Friday, January 23, 2009


Editors Meriwether & Wharton were too busy panting and depantsing in their preface/afterword to Men of Mystery to have said much about their editorial principles, but from their practice we may infer that they constituted their anthology of fictionalized "sexcrimes" from what was recent and at hand. That at any rate would explain how they managed to omit the finest specimen of this genre, Aaron Travis' "The Hit," which first appeared twenty-three years ago in Stroke and was later expanded to the novella Kip. The novella remains out of print (two copies as part of Big Shots selling through Amazon at $121.23 and up!). The original short story, however, is included in Susie Bright's The Best American Erotica 2003 since it was rated the number one erotic story of the last ten years by that anthology's readers.


is Hawaiian for honky, as in "There were five haoles at the book club last night and none of them knew it."

Wednesday, January 21, 2009

"It Must Have Been The Spirits"

The publication of this unfinished poem by Cavafy in the latest issue of The New Yorker heralds Daniel Mendelsohn's new "complete" translation (with Greek en face) to be published in two months by Knopf (624 pages). A couple of years ago Oxford World's Classics published a bilingual edition by Evangelos Sachperoglou of the published poems. Now with Mendelsohn's version of early, unpublished, and unfinished we must have reached an end (though I'm neither believing that nor complaining). BookMen may recognize the Knopf translator as the author of The Elusive Embrace which we read nine years ago (see below). Anyhow, all this bibliography aside, click on the link above and enjoy another one of CPC's "sensitive pleasure-bent youth[s]".

Saturday, January 17, 2009

Brideshead Re-Revisited

Referring to the movie, not the series (so I suppose I should have an extra "Re-" in the title). Disappointing, as advertised—or rather, as widely reviewed. More open about Sebastian's sexual interest in Charles, but damnably less so about Charles' in Sebastian. Indeed, Julia accompanies the two to Venice and it is Charles' interest in her there that dips Sebastian into despondent "dipsomania" — whereas, of course, in the novel Charles arguably turns to Julia much later only because Sebastian is no longer available. Still, in Morocco, Sebastian is striking in his PWA look, and there is one brilliant scene of little more than half a minute and half a dozen shots where we and Charles complicitly peer through mirrors on a canonic incestuous confessional, Sebasatian "childishly" crying in shame and humiliation as Lady Marchmain marmoreally withdraws her hand of love. "Name not the god, thou boy of tears" indeed!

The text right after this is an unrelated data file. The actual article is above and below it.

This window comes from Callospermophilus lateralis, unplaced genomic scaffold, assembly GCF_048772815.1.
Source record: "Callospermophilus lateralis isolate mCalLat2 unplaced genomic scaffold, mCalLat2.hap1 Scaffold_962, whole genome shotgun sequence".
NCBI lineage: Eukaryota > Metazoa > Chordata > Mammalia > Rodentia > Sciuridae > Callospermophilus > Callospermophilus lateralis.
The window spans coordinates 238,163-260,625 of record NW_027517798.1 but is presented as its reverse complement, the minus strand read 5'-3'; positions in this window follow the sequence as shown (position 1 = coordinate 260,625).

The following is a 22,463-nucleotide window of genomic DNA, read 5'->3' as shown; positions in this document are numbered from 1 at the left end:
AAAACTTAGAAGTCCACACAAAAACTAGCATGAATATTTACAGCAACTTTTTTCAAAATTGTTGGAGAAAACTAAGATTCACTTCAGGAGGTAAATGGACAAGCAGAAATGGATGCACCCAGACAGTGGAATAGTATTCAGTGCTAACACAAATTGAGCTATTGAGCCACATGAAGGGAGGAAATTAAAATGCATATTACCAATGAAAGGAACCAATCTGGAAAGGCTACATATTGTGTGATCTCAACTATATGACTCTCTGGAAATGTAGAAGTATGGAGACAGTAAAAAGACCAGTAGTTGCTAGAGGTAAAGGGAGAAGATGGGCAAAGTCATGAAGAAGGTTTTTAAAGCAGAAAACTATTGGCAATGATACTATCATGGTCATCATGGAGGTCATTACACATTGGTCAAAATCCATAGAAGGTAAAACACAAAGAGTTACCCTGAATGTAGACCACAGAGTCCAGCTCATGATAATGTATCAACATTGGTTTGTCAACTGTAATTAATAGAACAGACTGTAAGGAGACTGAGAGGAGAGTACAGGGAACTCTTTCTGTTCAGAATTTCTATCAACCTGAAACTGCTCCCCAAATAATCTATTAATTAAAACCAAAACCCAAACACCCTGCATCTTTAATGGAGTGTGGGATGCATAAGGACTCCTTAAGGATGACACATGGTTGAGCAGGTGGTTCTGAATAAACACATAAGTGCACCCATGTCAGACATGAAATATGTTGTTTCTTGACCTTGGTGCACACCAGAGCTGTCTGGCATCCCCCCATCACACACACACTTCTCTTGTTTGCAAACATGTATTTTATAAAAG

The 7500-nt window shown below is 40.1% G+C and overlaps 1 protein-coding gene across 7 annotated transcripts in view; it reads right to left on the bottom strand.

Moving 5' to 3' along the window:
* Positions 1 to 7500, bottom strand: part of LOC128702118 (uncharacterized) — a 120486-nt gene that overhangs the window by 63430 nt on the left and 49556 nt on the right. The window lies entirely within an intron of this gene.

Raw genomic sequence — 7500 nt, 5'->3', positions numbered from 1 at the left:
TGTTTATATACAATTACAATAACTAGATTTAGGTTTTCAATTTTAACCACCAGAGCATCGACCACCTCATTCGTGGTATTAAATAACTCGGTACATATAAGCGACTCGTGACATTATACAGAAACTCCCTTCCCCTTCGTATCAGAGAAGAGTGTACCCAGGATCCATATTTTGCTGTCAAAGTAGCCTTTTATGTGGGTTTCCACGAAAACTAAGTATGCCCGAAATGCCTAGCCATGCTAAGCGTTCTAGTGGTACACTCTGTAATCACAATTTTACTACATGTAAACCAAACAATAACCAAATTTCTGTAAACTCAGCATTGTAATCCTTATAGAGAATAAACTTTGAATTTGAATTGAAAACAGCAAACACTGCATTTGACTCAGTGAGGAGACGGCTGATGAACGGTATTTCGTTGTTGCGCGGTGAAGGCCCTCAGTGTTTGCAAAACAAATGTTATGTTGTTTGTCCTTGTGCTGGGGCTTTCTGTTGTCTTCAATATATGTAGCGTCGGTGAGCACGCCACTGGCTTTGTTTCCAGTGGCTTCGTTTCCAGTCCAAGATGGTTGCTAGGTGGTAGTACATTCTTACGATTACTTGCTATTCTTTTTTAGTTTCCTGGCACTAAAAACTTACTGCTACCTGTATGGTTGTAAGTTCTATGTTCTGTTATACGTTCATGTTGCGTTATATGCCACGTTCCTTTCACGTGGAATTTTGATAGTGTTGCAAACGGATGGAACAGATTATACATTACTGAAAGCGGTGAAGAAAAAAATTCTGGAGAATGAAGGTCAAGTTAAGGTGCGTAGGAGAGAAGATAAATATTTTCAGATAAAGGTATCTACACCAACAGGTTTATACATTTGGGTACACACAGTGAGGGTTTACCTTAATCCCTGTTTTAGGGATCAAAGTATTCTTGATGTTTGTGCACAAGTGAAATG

Thursday, January 8, 2009

Mississippi Vi-SISSY-tudes

Happy New Year, Fellow Bookmen!

The five of us present last evening (including one new member; welcome!) took part in a lively discussion of Kevin Sessums' 2007 memoir, Mississippi Sissy. We all enjoyed the book and recommend it, though the first half--which recalls the trials and tribulations of the young Kevinator/Arlene as he comes to terms with his sexuality, the loss of family members, and his early awareness that the only way he can fit into his environment would be to sacrifice his essence--is overly drawn out and cluttered with details. (I did not feel this nearly as strongly as did my colleagues, I should note.) But we all found the second half, where Kevin comes into his own (so to speak) both as a character and memoirist, compelling and masterful, and wished it could have been even longer.

Questions of authenticity and truthfulness arose, as they always will in the consideration of memoirs, and here opinion was more divided. My own upbringing in Shreveport, Louisiana (a bit bigger than Jackson, Misssissippi, but all too similar), where I was born about five years after Sessums, was, mercifully, far less Southern Gothic than his, but observation after observation, and character and character, in the account rang true for me. However, others were less persuaded, and Sessum's use of reconstructed dialogue (which he acknowledges in his preface), in particular, seemed to be a sticking point. That is a valid criticism, but I still tend to subscribe to the "If that's not what they said, then it's what they SHOULD have" school in situations like that.

A final observation: I recall commenting to the group when we discussed Augusten Burroughs' Running with Scissors a few years ago that while the events he recounts may well have happened, I didn't believe it--and more crucially, I didn't believe Burroughs. I feel exactly the opposite about this memoir, and I warmly commend it to you all. Thanks to whoever recommended it. Cheers, Steve